Sunday 28 July 2013


If you live in Australia, you might long for a fairy tale white Christmas, so celebrating Christmas in July is the perfect compromise!
Having been born and raised in Africa, Christmas was always in the middle of Summer, so I didn't know otherwise, and in fact the Christmas cards that we saw in the shops with snow, reindeers, etc, didn't make much sense to someone celebrating this holiday in the heat.

Around the country a lot of restaurants advertise
functions celebrating Christmas in July, during the whole month of July, but even though I have been in Australia for 6 years I had never been involved in one of these celebrations.

But it all changed, when a couple of weeks ago, while having dinner with some Portuguese friends, one of them mentioned that the weather - cold and rain - was making her feel as if she was back in Portugal in the middle of December and looking forward to the Christmas celebrations.
To which I replied: So why don't we get together and organize a "Christmas in July", it's a popular thing in Australia anyway! And so it was decided that we would get together on Saturday, the 27th of July.

Of course the Christmas tree and decorations, came out of storage and there were a couple of presents just for the little ones.

Most of the traditional Portuguese Christmas recipes only make sense if you serve them in the middle of winter anyway, as they are usually heavy foods, cooked in hot ovens...unlike the light fare of seafood salads or barbecues served at the Australian Christmas tables.
For starters we had: "Rissois de camarao" (Prawn patties), "Broas" (Sweet raisin breads), walnuts, dried figs, a wonderful homemade Olive Pate...
Then came the "Caldo Verde" (Kale Soup with chourizo) to warm us up.

Walnuts, dried figs, Broas (sweet breads) and Rissois Camarao (Prawn Patties)

For the main meal there was: "Bacalhau com Natas" (Codfish in Cream Sauce) and Octopus with Chestnuts and Chourizo, the second time I cooked this for a Christmas dinner, and was very nice, although I forgot to cook rice as an side to help soak up all the sauce...Ooops, next time I won't forget!

The meal ended with a few traditional desserts, like "Arroz Doce" (Rice Pudding), the light and airy "Sonhos" (Portuguese dreams), "Sonhos de Abobora" (Pumpkin dreams), my favourite pudding, Leite Creme (Milk custard) and a Conventual pudding originally from Braga, in the North of Portugal, that I had never tasted before - "Pudim Abade de Pristos" (Pristos's Abbott Pudding), a pudding made with lard or bacon and caramel and lots and lots of eggs. Very rich and sweet, so only a tiny slice is enough...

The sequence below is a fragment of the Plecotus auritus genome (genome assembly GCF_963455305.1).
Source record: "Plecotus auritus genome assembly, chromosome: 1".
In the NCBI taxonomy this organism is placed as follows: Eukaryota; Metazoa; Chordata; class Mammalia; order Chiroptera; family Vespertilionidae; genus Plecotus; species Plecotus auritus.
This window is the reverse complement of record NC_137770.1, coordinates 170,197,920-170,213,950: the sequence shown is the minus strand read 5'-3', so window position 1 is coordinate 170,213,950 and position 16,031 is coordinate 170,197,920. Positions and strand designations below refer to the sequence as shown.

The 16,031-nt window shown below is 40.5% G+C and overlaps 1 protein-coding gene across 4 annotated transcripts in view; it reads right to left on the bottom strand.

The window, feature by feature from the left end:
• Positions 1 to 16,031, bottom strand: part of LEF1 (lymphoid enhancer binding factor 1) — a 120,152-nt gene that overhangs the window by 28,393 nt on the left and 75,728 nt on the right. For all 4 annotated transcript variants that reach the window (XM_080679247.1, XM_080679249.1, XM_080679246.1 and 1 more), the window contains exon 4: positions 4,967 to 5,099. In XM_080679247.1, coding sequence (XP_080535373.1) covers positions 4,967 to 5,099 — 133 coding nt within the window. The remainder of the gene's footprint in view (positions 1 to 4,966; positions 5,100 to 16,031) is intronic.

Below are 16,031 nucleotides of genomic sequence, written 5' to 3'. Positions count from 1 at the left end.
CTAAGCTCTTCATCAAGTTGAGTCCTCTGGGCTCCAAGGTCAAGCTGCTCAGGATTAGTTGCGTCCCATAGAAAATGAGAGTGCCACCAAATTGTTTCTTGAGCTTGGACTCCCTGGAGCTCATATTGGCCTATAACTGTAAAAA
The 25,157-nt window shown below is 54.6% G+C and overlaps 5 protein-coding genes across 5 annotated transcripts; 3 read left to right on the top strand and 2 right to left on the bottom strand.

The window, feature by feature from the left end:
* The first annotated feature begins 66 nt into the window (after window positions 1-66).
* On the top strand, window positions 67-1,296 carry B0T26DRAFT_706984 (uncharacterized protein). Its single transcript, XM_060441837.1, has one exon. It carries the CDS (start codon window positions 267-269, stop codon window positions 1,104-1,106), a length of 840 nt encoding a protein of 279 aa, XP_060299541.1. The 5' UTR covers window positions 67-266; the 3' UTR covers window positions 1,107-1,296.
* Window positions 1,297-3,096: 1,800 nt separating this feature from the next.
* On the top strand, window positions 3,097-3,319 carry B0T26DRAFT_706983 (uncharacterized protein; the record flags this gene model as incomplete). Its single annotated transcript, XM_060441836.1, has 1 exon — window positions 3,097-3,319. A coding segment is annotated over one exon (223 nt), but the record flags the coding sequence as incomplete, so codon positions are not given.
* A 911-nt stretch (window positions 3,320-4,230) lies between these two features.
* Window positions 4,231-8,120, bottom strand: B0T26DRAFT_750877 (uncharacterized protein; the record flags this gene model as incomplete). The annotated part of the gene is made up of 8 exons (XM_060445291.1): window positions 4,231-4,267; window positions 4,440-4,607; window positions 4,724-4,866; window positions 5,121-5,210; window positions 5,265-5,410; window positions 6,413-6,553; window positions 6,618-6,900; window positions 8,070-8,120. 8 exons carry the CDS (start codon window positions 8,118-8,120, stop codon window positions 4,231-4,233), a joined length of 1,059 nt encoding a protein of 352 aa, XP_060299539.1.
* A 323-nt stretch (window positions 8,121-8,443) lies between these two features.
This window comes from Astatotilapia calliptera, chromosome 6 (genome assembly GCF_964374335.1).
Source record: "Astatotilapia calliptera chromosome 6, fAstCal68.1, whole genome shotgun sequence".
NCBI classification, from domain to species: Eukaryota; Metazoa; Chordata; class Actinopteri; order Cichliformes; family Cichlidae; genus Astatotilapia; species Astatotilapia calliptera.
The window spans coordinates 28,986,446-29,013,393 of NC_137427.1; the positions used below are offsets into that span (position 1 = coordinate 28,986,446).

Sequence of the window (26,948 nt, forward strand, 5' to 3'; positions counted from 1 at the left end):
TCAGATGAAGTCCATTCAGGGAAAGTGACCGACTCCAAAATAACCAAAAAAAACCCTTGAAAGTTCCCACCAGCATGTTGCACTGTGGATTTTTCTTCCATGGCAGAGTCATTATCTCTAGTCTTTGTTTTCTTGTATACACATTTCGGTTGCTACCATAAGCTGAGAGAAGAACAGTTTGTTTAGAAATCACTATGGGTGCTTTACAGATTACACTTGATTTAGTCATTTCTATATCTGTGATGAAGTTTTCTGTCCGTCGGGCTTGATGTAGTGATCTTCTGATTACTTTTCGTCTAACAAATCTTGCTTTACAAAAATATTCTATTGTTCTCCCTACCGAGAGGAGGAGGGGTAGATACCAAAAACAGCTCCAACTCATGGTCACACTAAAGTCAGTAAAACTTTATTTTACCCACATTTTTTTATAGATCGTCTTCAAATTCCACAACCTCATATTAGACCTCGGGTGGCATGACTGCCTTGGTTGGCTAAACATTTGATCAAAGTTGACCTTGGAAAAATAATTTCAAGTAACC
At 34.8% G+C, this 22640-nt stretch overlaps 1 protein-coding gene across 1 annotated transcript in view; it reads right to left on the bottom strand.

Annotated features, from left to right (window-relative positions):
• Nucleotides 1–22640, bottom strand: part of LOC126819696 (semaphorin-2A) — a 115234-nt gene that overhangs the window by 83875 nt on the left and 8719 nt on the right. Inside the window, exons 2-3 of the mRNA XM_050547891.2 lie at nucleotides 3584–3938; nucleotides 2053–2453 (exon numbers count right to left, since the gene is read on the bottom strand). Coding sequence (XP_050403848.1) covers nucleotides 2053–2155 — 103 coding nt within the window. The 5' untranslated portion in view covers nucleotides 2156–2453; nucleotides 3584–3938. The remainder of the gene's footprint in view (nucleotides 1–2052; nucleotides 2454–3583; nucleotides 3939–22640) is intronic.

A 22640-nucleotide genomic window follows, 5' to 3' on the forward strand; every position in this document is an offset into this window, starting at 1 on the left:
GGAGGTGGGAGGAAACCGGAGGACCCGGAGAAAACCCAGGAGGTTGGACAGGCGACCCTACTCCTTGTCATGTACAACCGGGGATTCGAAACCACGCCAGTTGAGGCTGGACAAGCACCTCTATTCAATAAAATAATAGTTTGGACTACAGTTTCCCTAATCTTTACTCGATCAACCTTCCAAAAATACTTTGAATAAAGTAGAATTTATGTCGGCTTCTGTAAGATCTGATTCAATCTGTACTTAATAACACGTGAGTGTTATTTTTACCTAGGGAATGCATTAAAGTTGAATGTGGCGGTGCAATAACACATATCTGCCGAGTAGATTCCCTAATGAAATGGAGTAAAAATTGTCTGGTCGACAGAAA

Sonhos de Abobora (Pumpkin Dreams)
The light and airy Sonhos (Portuguese Dreams)
Leite Creme (Milk Custard)
Pudim Abade de Pristos (Bacon and caramel Pudding)
It was a very enjoyable evening, sitting around the table enjoying the traditional Portuguese Christmas fare and the company of good friends. And of course every one contributed with something delicious to make this Christmas evening special.

If you live in country where Christmas is celebrated in Summer, do you also celebrate Christmas in July?
If you liked the sound of any of these dishes and would like to give them a try, you are welcome to contact me for recipes.

Sunday 14 July 2013


After the wedding reception, we returned to our hotel apartment just in time to watch the fireworks in Darling Harbour that started at 8,30 in the evening. As it was raining again, we decided to watch them indoors, as we had a great view from our lounge window.

Darling Harbour
Roads into the city centre
Sydney Tower in the distance
We stayed indoors for the rest of the evening as it was far too miserable outside, and watched a movie on TV.

Sunday - it was time to get up early, go downstairs to the cafe for another bacon and eggs breakfast, pack our bags and check out of the hotel by 10am.

One of the advantages of this hotel, was the parking lot where we paid $25 for a 24h period, which meant we could leave our luggage in the car and just wander around until it was time to go to the airport.

Walking over the bridge in Darling Harbour

So we left the car, and walked around Darling Harbour with some friends, had coffee, walked some more and by 2pm decided to go and get the car for a drive around the city.

By this time the rain was back, which was a pity as we couldn't visit the Botanic Gardens which I had visited on another occasion, but would like to visit again, so we drove past the Opera House just for a quick snapshot.

The famous Sydney Opera House
It was still early to go to the airport, but with so much rain, there wasn't much we could do, so we decided to go to the city centre and visit some shopping centres.